During a QPCR reaction early PCR cycles tend to have high variation due to the instrument and assay start-up as shown in
In one embodiment, a linear-least-squares regression is utilized and calculates the slope and correlation coefficient (R). The calculation is repeated for all the possible four point window of consecutive cycles. For each window a Local Quality Value (LQV) is computed. The LQV incorporates the slope measurement and correlation coefficient.
The LQV is calculated according to the following function:
The following three factors are incorporated into the LQV function.
“1000”: A scaling factor that will bring the final Quality Score (QS, or maximum LQV) into the range from zero to about 1000.
2). “Slope”: The slope of the fitted line on the four-point data frame, which measures the efficiency of PCR. The value ranges from about zero to about 1.0. The value for typical successful PCR reactions ranges from 0.1 to 0.7. Slope is the dominant factor (most weighted) for the Quality Score (QS, or maximum LQV) in comparison to the correlation coefficient (R).
3). “2/pi*arcsin(R)”: The correlation coefficient R has the value range from −1 to 1 in theory. It measures the tightness of the four points. However for the four-point window with the maximum LQV, its value mostly ranges from 0.8 to 0.99999 with distribution skewed towards higher value end (close to 1) given reasonable PCR success rate. If the coefficient was directly factored into the LQV, it would have only minimum effect on the Quality Score (QS, or maximum LQV). For this reason, the correlation coefficient (R) is transformed using the arcsin function, which increases the spread on the data. In order to bring the range back to (−1, 1) after the transformation, the coefficient of “2/pi” is introduced. After the transformation, the correlation coefficient (R) will have a noticeable effect on the Quality Score (QS, or maximum LQV) but Slope remains the dominant factor.
The region of maximum slope corresponds to the linear phase of the PCR curve. This region is the four cycle window where amplification is occurring at the most rapid rate.
The final quality for the PCR is determined by the characteristics on the four-point data frame with the maximum LQV. The Quality Score (QS) is based on two parameters: 1) the slope of the fitted line on the four-point data frame, which measures the efficiency of PCR, and 2) the correlation coefficient (R), which measures tightness of the four points.
Quality Score=MAX(Window LQV)
The four-point window with the maximum LQV is used to represent the overall quality of the assay well. This Quality Score (QS) is used to determine the Pass/Fail status of the curve and to determine the cycle threshold.
An automated algorithm, QDAS algorithm, can be utilized in the calculation of an accurate CT value. In one embodiment, a localized curve fitting strategy is used to determine a precise CT value. The algorithm is illustrated in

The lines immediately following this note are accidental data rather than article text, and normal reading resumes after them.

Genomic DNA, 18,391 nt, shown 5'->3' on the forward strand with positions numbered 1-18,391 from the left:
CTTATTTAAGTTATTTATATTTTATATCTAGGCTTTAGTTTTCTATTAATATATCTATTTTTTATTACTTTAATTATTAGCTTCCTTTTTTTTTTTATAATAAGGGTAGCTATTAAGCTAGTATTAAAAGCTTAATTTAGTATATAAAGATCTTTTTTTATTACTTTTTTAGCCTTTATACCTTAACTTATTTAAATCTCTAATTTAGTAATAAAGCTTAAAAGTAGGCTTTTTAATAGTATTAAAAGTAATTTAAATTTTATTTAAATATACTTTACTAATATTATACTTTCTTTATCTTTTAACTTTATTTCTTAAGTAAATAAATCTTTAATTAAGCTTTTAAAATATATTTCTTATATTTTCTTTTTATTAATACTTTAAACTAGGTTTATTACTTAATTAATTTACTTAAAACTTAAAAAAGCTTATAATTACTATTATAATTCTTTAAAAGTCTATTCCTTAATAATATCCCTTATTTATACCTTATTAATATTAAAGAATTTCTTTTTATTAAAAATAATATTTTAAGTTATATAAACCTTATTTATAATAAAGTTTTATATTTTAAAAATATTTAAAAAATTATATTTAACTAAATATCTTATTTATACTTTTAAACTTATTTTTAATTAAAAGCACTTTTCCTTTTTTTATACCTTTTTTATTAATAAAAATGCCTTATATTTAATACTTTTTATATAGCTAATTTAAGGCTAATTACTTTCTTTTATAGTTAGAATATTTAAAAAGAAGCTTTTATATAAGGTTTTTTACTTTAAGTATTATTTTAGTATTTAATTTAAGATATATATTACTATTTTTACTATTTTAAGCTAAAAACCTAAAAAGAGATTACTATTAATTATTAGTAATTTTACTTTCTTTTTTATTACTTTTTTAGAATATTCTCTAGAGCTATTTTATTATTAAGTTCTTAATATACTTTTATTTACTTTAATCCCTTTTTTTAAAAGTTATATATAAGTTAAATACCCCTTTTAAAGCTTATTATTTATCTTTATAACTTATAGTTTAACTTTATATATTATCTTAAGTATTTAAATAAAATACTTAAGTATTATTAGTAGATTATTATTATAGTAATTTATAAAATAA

The QDAS algorithm uses the window that intersects the threshold and is closest to the curve region with maximum LQV. This window is named as Threshold Window. Once the maximum LQV has been determined, the QDAS program finds the Threshold Window that intersects the threshold and is closest to the maximum LQV window by shifting the window towards the threshold (
Example values for these thresholds are shown in Table 1. Table 1. An example set of threshold values
CT Calling Lower Upper Threshold Threshold Threshold Value 0.20 0.18 0.22
If the smallest Delta Rn value for the maximum LQV window is greater than the lower threshold, the QDAS algorithm will shift backward to a window such that the smallest Delta Rn value is less than the lower threshold. If the largest Delta Rn value for the maximum LQV window is less than the upper threshold, the QDAS algorithm will shift forward to a window such that the largest Delta Rn value is greater than the upper threshold.
Curve fitting is performed on the Threshold Window data to estimate a CT value. The curve fitting employed can be any reasonable method, including but not limited to, linear least squares regression, quadratic least squares regression, or polynomial regression. The number of data points used for the regression can be any number that is greater than one. In one embodiment, a quadratic least squares regression curve fitting method is used to fit the curve and a window size of four points is used for the regression.
After the quadratic regression curve fitting is performed, the CT value for the point where the fitted quadratic curve crosses to the CT calling threshold line will be the projected CT value. The CT value thus projected is referred as QDAS CT.
A complication that arises when projecting the QDAS CT is that mathematically the threshold line will have two crossing points on the fitted quadratic curve. Although typically only one point falls within the threshold window, the algorithm must select the appropriate intersection in all cases. In one embodiment, the QDAS algorithm selects the appropriate intersection as follows:
If only one intersection point falls within the PCR cycle range of the Threshold Window, it will be selected. In most cases, it is the right-most point.
b) In certain cases that both points are outside the Threshold Window range, the program will pick up the cross point that is closer to the lowest point of the Swing four point window.